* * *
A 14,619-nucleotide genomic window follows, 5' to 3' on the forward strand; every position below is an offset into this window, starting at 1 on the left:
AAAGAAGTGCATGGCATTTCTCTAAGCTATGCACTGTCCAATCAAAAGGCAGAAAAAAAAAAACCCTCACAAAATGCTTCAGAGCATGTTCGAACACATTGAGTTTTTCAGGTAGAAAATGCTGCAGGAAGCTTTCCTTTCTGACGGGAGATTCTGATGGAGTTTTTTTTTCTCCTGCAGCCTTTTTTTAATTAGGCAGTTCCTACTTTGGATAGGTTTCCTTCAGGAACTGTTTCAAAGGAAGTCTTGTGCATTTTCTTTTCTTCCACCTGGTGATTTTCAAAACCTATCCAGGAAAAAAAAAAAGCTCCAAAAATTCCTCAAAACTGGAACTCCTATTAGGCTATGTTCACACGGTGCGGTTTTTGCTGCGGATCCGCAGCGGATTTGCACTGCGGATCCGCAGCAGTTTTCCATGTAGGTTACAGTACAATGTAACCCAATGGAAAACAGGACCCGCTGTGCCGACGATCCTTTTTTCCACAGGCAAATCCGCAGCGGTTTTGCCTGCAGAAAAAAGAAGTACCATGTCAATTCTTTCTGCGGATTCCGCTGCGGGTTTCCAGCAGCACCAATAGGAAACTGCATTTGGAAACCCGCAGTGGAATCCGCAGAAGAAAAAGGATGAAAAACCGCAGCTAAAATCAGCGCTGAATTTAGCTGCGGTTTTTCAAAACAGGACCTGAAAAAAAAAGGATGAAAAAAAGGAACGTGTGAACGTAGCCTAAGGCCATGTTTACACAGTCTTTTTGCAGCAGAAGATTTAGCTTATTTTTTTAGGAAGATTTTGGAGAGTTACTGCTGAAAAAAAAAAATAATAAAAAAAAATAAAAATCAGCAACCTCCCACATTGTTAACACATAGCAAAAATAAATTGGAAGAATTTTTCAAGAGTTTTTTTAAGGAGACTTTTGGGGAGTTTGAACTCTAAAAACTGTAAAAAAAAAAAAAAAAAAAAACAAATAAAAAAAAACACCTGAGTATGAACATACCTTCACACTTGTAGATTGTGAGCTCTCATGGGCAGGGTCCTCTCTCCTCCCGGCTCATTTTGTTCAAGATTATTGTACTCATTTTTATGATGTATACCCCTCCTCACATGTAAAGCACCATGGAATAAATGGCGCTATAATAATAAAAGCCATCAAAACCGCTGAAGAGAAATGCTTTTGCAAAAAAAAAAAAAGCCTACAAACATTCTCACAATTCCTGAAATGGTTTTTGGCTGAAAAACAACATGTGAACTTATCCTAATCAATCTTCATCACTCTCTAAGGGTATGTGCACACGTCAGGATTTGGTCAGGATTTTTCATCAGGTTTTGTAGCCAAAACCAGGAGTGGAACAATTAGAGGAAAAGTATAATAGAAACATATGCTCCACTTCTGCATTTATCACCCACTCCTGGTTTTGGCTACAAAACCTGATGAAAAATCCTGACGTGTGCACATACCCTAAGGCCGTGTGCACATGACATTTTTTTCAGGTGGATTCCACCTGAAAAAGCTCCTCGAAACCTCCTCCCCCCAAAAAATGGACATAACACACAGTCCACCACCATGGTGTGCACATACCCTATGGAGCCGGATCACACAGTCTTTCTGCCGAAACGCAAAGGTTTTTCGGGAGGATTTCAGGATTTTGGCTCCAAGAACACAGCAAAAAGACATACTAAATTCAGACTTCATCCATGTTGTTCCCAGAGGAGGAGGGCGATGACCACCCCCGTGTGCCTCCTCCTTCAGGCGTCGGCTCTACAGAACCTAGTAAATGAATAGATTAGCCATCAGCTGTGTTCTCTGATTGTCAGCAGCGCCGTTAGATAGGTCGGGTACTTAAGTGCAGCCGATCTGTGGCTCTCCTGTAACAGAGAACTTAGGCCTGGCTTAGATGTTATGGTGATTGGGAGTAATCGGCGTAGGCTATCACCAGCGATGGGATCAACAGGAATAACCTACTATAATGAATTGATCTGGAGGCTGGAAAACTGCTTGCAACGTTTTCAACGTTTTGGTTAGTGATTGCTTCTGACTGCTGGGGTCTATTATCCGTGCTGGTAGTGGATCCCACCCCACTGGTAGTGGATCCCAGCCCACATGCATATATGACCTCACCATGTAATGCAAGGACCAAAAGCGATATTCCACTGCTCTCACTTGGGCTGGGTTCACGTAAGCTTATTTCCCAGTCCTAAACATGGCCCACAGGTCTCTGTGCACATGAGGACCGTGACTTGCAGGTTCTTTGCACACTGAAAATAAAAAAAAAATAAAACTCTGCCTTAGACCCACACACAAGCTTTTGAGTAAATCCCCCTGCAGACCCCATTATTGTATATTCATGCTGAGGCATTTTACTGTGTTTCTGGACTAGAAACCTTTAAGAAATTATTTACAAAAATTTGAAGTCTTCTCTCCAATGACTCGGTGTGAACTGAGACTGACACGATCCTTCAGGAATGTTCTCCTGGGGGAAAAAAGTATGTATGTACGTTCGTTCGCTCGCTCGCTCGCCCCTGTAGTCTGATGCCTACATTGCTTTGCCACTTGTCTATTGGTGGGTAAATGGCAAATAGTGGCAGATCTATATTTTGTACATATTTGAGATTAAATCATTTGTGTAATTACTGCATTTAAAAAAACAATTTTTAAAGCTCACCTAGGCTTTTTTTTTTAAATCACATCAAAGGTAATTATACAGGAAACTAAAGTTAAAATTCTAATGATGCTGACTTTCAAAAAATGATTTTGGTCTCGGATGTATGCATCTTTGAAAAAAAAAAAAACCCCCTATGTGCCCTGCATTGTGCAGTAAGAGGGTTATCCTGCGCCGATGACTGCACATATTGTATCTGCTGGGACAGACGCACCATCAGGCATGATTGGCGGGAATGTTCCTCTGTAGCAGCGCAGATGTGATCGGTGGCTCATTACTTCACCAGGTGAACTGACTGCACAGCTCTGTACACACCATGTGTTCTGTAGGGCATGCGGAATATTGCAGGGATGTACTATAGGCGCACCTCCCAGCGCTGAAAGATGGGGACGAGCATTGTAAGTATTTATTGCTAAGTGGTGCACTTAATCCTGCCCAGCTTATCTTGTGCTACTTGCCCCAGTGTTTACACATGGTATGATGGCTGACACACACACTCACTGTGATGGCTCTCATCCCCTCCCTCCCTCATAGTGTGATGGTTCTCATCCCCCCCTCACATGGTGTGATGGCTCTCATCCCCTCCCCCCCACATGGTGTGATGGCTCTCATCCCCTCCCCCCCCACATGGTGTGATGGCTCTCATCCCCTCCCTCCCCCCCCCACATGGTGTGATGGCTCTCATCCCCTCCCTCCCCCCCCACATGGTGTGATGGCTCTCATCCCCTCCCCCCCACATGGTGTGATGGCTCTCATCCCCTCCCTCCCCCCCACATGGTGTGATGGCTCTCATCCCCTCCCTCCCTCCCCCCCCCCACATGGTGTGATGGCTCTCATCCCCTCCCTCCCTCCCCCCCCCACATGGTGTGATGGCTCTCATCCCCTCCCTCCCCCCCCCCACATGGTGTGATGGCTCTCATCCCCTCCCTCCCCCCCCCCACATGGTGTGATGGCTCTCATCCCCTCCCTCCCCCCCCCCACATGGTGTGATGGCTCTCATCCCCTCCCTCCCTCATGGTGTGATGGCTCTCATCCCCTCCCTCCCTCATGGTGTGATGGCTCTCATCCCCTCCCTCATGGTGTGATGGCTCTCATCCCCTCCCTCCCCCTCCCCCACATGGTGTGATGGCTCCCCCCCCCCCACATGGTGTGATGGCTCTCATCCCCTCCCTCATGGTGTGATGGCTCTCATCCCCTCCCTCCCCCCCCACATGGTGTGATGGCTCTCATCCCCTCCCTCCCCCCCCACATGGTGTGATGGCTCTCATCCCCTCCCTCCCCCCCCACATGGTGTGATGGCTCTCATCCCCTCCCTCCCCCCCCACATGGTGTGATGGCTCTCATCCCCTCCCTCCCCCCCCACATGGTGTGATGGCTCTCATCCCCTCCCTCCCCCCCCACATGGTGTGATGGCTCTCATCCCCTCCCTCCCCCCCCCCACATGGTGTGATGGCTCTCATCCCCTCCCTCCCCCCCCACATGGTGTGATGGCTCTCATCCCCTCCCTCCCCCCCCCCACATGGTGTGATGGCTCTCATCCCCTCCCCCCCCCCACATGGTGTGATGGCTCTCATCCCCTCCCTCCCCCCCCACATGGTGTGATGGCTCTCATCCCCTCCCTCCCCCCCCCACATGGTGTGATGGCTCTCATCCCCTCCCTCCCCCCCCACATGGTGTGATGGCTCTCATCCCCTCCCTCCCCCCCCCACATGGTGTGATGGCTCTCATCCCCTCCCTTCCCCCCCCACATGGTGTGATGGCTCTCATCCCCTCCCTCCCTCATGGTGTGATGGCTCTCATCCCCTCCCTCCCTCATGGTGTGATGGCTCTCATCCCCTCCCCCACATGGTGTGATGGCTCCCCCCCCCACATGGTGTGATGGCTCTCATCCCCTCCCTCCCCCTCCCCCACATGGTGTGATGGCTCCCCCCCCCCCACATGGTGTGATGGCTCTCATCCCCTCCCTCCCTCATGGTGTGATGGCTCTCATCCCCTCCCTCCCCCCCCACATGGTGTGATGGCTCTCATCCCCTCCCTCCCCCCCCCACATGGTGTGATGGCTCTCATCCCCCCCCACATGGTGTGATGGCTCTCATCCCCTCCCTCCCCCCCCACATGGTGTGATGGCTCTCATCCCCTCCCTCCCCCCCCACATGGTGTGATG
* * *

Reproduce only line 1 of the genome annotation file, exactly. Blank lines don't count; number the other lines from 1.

A 14,619-nucleotide genomic window follows, 5' to 3' on the forward strand; every position below is an offset into this window, starting at 1 on the left: